Talk about an Elite Eight. No room in that group for the Anchorage School District's vanilla nicknames (Lynx, Cougars, Wolves, Wolverines, Eagles, Mustangs, Golden Bears and Thunderbirds) -- although you'd like to think the Lumen Christi Archangels would have a fighting chance. But if you add the Archangels to the field, how can you leave out the Bristol Bay Angels?

You could argue that the Alaska contest was tougher than the regional one. Against contenders from California, Nevada, Washington, Oregon and Hawaii, the Northern Lights stepped on the Tarantulas (Gabbs, Nev.), devoured the Cheesemakers (Tillamook, Ore.) and diffused the Bombers (Richland, Wash.).

As for the Acorns of Live Oak, Calif., and Pine Lads of Lanai, Hawaii -- seriously?

Lanai is the Pine Lads because the island was once a giant pineapple plantation. The school is probably hoping for extra credit for cleverness, because the girls are called the Pine Lasses.

To that we say: Have ya met Metlakatla? The Southeast Alaska village is home to the Chiefs, unless the girls are playing. Then it's the MissChiefs, as in "they sure create mischief with that trapping defense."

As for the Acorns? Well, if it's nuts you want, look no farther than the Orofino Maniacs of Idaho, an also-ran in the Northwest region.

The Maniacs were in a tough bracket. The championship went to the Chinook Sugarbeeters of Montana, a town where farmers grow sugar beets and the mascot is a sugar beet with a fierce-looking face and eggbeaters for legs.

The Sugarbeeters, in turn, defeated a strong lineup of Montana contenders that included the Belfry Bats and Deer Lodge Wardens, a nickname that's a winner only if you know that the state prison is in Deer Lodge.

Had the Wardens advanced to the national contest, we'd be looking at a classic cops-and-robbers battle between the Wardens and Criminals. That's the Criminals of Yuma, Ariz., where one time long ago the school burned down and classes were relocated to the old territorial prison. When Yuma pulls off an upset, you can bet the opponent claims it was robbed.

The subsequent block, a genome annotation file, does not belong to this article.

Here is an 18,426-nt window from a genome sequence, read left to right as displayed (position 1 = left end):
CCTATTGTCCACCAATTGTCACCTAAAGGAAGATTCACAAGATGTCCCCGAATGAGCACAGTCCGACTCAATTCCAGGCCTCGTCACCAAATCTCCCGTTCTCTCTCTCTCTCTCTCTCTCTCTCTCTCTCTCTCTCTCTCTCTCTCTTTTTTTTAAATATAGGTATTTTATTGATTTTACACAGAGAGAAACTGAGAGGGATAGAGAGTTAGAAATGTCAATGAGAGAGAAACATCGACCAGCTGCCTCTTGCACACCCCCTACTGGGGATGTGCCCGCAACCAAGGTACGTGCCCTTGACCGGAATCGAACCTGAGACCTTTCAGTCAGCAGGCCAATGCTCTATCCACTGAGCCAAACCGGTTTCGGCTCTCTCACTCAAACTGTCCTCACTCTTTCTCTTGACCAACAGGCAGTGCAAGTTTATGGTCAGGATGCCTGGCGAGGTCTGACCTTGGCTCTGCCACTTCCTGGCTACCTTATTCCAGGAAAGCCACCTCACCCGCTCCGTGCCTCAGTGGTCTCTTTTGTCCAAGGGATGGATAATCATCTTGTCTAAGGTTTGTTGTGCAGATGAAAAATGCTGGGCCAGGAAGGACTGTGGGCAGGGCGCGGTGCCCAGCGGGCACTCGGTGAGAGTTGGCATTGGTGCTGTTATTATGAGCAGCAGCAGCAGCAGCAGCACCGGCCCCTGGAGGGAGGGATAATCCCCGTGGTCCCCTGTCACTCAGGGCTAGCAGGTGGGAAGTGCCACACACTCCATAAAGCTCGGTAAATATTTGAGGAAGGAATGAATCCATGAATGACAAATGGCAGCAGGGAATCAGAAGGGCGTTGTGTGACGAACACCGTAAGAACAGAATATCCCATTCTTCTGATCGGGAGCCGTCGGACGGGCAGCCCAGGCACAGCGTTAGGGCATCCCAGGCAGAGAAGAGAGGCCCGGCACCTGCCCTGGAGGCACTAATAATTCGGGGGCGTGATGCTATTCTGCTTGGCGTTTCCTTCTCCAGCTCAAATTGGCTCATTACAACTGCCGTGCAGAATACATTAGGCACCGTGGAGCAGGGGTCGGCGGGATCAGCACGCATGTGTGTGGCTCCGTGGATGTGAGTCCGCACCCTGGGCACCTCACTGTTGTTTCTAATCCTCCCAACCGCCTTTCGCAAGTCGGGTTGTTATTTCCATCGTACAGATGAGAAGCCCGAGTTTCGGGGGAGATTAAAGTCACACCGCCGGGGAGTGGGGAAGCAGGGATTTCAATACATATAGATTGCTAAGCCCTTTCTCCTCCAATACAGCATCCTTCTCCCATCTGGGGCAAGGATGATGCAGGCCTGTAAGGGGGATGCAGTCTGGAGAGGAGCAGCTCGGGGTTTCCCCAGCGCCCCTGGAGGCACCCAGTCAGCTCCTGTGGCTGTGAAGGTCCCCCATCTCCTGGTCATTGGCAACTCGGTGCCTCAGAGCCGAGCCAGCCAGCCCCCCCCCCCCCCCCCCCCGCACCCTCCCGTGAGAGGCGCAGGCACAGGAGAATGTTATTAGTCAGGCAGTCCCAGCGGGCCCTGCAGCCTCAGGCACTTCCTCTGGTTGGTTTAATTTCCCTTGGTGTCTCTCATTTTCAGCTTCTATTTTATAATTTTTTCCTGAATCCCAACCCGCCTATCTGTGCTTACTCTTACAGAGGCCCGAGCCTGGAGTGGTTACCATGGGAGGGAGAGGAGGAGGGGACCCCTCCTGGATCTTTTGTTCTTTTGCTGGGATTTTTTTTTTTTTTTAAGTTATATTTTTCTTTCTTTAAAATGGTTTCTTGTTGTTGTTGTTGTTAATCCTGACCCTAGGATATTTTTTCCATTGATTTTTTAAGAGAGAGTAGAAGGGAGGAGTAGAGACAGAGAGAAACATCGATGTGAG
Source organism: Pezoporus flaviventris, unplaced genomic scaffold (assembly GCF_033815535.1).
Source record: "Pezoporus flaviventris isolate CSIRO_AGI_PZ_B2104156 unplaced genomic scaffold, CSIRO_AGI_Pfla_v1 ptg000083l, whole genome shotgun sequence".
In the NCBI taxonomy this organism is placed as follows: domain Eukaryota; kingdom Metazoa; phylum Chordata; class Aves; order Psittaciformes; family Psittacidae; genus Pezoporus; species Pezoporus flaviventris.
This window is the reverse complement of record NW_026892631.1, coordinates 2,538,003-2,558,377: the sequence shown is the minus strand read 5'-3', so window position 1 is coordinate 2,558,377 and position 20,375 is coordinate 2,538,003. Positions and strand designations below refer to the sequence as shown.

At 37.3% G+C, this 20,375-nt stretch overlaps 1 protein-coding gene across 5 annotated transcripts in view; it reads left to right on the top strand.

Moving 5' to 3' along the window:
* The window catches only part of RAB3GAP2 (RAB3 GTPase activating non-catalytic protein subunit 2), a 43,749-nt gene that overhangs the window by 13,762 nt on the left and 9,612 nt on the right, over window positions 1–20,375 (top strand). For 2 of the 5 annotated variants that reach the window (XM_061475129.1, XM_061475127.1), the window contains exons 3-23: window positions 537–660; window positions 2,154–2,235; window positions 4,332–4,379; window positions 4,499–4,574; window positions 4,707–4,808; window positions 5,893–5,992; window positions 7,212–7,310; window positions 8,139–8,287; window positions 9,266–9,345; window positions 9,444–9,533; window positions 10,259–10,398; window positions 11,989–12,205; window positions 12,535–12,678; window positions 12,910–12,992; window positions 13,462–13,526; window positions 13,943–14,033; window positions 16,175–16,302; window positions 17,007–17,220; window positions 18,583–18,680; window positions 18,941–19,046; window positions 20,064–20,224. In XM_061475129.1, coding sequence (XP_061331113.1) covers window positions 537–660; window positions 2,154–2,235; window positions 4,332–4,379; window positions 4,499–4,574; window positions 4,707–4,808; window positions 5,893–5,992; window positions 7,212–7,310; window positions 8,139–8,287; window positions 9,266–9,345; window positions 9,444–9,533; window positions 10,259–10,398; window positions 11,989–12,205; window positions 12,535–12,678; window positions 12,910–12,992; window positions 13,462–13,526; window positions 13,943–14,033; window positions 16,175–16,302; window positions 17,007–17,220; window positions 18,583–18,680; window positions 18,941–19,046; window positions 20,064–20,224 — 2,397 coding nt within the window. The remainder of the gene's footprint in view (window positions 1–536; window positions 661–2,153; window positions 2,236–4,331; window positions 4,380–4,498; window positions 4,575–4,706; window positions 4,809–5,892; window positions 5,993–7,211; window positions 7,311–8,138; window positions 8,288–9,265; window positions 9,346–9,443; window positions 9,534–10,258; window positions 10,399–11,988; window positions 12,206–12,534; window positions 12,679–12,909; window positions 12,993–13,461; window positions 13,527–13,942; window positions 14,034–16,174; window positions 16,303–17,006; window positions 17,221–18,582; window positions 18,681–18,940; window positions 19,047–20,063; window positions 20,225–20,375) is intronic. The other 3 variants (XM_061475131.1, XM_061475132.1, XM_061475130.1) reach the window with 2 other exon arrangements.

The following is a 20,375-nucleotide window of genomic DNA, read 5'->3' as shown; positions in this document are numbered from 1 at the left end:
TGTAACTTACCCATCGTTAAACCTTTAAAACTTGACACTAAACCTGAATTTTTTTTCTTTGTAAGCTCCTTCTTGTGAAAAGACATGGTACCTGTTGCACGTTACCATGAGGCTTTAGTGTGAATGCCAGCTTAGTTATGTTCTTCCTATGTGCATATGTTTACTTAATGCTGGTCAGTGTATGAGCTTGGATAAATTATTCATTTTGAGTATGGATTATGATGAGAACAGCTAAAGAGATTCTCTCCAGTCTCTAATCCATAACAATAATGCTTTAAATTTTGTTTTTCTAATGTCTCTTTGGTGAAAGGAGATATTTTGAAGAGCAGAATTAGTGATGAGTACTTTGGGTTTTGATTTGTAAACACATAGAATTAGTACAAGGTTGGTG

Of that group, only the Northern Lights are neither man nor beast.

Animal mascots dominate the field -- the Kangaroos, the Turkeys, the Donkeys. Also in the running are the Flying Dutch, the Shipbuilders and the (yawn) Lancers.

And then there's the Orphans, whose regional victory was truly out-of-this-world: They beat the Martians of Goodrich, Mich., and the Space Pioneers of Indianapolis to advance.

We stand by our belief that when it comes to nicknames, few places come close to Alaska, an equal-opportunity state that counts Belugas, Killer Whales, Harpooners and Whalers among its nicknames.

But we're happy the Arkansas champion didn't advance to the finals, because it would be awfully hard not to vote for the Arkansas School for the Deaf Leopards.

Reach Beth Bragg at bbragg@adn.com or 257-4335.

Final results

Bray-Doyle (OK) Donkeys 16,813
Centralia (IL) Orphans 60,711
Chinook (MT) Sugarbeeters 3,014
Deering (AK) Northern Lights 1,228
Gilmour Academy (OH) Lancers 24,453
Morse (ME) Shipbuilders 33,746
St. Marys (Pa.) Flying Dutch 13,940
St. Mary's (TN) Turkeys 3,406
Terryville (Conn.) Kangaroos 38,491
Yuma (AZ) Criminals 8,326

Region results 

Nickname Votes
Deering Northern Lights 1,228
Lanai (HI) Pine Lads 8
Live Oak (CA) Acorns 12
Gabbs (NV) Tarantulas 13
Richland (WA) Bombers 18
Tillamook (OR) Cheesemakers 35

Alaska results 

Nickname Votes
Aniak Halfbreeds 15
Cherfornak Shamans 1
Deering Northern Lights 374
Diomede Dateliners 1
Kasigluk Tundra Foxes 2
Nome Nanooks 14
Point Hope Harpooners 2
St. Paul Sea Parrots 5

 

Help Decide America's Best High School Mascot
By BETH BRAGG
bbragg@adn.com